DA  LMWH is preferred to unfractionated heparin (UFH) for the treatment or prevention of VTE during pregnancy. For women who are on a prophylactic or treatment dose of LMWH, the time since the last LMWH dose should be at least 12 hours before a cesarean delivery and 24 hours before spinal or epidural analgesia. For women who are planning to have a vaginal delivery, the advice is to halt LMWH injections if they are going into labor.10 However, the time between the start of labor and delivery can vary significantly. It is possible that some women will remain without anticoagulation for a prolonged period, exposing them to a high risk for thrombotic events. Conversion to intravenous UFH with cessation at 4 to 6 hours before delivery or the anticipated need for epidural insertion, with a repeat heparin anti–factor Xa level drawn after 4 hours to confirm normalization, is appropriate in patients considered to be at high risk for recurrent VTE during prolonged anticoagulant interruption (eg, those with proximal DVT or pulmonary embolism diagnosed 2 to 4 weeks before delivery) or in patients with a mechanical heart valve. Although this recommendation is the most appropriate choice for women with a mechanical heart valve, it is not based on any randomized controlled studies. Further research is required to assess the transition from LMWH to intravenous UFH close to delivery in all women at high risk for VTE. Women with a high risk for both thrombosis and bleeding also may benefit from a switch to UFH from LMWH at term, in addition to a planned delivery.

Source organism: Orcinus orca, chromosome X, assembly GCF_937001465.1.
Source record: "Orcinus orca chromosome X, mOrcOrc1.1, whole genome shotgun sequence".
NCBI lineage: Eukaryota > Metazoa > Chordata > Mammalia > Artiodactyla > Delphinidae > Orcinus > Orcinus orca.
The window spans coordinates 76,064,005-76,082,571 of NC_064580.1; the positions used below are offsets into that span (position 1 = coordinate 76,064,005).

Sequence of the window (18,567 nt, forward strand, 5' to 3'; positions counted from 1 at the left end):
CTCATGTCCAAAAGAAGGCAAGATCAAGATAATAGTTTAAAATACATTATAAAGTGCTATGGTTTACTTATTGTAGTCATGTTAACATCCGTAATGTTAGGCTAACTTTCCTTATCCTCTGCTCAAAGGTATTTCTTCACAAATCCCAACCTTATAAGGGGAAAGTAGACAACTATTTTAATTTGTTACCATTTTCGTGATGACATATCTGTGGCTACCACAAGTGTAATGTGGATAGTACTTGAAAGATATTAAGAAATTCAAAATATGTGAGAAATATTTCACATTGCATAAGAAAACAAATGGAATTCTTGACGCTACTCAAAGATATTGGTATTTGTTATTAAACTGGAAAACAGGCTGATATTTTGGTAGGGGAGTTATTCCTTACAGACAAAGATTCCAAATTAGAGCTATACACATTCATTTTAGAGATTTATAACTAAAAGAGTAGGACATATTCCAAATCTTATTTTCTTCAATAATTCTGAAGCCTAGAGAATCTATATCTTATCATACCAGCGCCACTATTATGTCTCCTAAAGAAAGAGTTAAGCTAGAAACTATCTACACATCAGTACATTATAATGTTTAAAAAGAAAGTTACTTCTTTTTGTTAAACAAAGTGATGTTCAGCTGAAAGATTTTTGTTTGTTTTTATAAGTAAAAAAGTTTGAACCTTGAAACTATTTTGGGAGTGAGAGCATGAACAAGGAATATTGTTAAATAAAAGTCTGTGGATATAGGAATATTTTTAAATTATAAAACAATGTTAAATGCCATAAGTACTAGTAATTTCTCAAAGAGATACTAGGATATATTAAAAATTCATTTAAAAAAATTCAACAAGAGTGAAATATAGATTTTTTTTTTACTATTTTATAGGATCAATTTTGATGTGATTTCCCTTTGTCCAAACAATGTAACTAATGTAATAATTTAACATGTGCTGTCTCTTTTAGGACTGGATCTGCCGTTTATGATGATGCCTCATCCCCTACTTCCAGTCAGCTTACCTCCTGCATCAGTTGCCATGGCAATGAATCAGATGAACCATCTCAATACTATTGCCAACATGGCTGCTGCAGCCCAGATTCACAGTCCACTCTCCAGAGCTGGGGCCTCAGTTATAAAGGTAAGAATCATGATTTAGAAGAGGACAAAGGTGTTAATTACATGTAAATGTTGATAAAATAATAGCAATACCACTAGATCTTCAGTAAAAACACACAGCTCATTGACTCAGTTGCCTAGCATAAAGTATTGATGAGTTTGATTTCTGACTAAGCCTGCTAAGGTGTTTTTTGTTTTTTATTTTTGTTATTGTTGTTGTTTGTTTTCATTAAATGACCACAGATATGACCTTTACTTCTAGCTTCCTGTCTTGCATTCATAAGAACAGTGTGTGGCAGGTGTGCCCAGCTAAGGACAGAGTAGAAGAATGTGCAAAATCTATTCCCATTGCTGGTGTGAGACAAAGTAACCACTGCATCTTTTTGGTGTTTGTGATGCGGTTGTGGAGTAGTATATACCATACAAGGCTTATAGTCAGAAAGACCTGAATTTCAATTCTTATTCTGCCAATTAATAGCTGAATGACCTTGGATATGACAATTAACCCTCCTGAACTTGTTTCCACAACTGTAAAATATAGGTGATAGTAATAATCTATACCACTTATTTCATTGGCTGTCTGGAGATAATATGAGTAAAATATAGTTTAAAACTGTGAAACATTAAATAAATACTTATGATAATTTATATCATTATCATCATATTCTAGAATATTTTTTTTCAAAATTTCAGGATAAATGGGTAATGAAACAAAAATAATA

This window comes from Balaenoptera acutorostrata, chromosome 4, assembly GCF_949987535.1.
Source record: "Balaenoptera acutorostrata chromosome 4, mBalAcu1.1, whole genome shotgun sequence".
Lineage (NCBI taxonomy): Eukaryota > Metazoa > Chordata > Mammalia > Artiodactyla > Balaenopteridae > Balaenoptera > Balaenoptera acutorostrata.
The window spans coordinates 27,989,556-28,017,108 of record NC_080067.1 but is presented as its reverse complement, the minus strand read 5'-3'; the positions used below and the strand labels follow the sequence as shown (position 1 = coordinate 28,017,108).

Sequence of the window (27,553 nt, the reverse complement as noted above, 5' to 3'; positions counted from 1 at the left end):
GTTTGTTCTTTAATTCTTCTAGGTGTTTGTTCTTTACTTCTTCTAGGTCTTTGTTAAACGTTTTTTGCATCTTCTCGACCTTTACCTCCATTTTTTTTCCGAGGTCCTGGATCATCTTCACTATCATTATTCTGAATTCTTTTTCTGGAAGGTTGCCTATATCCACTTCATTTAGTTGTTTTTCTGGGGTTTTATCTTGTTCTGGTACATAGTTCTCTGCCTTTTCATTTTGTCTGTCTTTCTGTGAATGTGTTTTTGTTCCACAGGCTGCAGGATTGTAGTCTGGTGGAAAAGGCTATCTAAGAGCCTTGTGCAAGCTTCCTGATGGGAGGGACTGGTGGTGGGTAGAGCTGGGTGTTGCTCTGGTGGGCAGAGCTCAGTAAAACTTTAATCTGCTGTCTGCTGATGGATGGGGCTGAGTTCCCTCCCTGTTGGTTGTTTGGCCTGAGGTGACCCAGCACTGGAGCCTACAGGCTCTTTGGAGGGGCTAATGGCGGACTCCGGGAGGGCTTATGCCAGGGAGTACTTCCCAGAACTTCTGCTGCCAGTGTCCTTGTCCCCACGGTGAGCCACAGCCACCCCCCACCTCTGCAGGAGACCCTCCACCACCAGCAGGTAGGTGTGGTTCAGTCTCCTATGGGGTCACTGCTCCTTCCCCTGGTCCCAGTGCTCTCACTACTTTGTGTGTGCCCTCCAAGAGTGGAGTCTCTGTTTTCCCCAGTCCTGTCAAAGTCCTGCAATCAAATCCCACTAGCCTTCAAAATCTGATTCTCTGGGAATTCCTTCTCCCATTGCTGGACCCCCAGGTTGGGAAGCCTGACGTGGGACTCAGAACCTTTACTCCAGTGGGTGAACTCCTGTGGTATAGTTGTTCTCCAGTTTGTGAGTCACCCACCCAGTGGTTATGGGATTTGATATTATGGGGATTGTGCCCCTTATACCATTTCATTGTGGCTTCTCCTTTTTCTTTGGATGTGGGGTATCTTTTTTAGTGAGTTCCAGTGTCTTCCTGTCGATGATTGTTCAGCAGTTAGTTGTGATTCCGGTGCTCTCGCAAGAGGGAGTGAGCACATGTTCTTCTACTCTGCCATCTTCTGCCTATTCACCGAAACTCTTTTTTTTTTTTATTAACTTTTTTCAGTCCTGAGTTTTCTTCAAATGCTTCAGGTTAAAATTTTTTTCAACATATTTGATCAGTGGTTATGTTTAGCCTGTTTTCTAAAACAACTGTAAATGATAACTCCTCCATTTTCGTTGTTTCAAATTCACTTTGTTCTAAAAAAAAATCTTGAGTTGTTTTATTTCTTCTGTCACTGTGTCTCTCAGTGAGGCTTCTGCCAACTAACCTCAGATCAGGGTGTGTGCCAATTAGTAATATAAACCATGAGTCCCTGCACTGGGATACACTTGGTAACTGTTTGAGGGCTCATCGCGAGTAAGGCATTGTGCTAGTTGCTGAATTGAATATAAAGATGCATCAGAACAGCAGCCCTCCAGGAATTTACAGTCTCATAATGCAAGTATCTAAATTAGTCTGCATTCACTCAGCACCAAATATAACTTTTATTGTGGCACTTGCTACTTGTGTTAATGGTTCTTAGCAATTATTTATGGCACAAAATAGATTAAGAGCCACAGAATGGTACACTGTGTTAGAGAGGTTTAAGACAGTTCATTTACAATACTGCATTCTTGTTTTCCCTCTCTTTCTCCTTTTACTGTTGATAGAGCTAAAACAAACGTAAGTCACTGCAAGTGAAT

H&O  Should compression stockings be used in the peripartum period?

DA  Either intermittent pneumatic compression stockings or anti-embolic stockings are acceptable for peripartum management. Women at high risk for hemorrhage, with risk factors including major antepartum hemorrhage, coagulopathy, progressive wound hematoma, suspected intra-abdominal bleeding, and postpartum hemorrhage, may be managed with anti-embolic stockings, foot impulse devices, or intermittent pneumatic compression devices without chemical thromboprophylaxis with LMWH. UFH also may be considered.10 Those who are at even higher risk for thrombosis despite prophylactic or treatment doses of LMWH should have additional protection with anti-embolic stockings or intermittent pneumatic compression stockings. Pneumatic stockings may be preferred if the patient has diabetes and is obese because anti-embolic stockings are more likely to cause ulcers.